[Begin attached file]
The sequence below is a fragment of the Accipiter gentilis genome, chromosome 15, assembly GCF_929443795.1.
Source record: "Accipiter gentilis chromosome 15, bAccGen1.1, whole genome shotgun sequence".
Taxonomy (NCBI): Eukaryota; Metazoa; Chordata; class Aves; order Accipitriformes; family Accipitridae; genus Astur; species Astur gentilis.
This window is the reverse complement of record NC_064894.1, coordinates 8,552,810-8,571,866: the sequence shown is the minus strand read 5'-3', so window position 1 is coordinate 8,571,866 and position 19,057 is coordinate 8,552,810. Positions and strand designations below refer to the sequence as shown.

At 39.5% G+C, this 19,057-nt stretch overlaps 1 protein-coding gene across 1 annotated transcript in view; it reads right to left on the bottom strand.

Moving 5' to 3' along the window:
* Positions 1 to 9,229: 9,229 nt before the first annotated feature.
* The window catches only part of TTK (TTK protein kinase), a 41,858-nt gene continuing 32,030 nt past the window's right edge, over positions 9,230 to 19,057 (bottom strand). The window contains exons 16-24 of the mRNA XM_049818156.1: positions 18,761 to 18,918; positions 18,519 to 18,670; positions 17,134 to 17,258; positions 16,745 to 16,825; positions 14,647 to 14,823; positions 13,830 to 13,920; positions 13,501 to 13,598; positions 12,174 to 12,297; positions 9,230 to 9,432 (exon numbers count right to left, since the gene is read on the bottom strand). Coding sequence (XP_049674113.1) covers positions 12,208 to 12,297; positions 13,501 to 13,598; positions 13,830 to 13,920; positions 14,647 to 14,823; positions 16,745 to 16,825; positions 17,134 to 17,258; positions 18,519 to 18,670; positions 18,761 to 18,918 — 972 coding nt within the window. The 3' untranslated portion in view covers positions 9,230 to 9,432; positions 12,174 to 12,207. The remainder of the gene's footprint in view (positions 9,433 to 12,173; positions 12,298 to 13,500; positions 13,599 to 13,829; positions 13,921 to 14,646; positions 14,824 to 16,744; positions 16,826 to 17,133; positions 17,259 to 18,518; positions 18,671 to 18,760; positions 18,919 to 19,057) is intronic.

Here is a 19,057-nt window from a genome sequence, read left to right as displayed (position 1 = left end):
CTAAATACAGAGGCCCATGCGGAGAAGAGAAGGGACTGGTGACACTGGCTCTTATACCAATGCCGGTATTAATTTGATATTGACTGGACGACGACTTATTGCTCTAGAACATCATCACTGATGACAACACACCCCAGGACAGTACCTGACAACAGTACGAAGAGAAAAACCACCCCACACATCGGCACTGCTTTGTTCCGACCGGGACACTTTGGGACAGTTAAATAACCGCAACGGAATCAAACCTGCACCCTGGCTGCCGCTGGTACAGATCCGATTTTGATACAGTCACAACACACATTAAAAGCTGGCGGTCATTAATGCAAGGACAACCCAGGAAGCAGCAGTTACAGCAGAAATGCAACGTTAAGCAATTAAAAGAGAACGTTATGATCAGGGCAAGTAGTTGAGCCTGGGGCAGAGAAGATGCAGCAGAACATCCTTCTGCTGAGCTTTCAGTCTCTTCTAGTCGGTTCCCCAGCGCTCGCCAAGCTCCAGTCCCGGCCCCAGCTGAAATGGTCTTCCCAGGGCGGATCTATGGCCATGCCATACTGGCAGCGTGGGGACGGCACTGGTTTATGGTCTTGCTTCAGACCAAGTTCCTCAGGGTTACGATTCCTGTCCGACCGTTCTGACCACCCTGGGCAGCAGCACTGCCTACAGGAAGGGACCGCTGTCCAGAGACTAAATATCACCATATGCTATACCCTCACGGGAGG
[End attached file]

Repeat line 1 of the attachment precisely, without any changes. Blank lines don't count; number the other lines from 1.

The sequence below is a fragment of the Accipiter gentilis genome, chromosome 15, assembly GCF_929443795.1.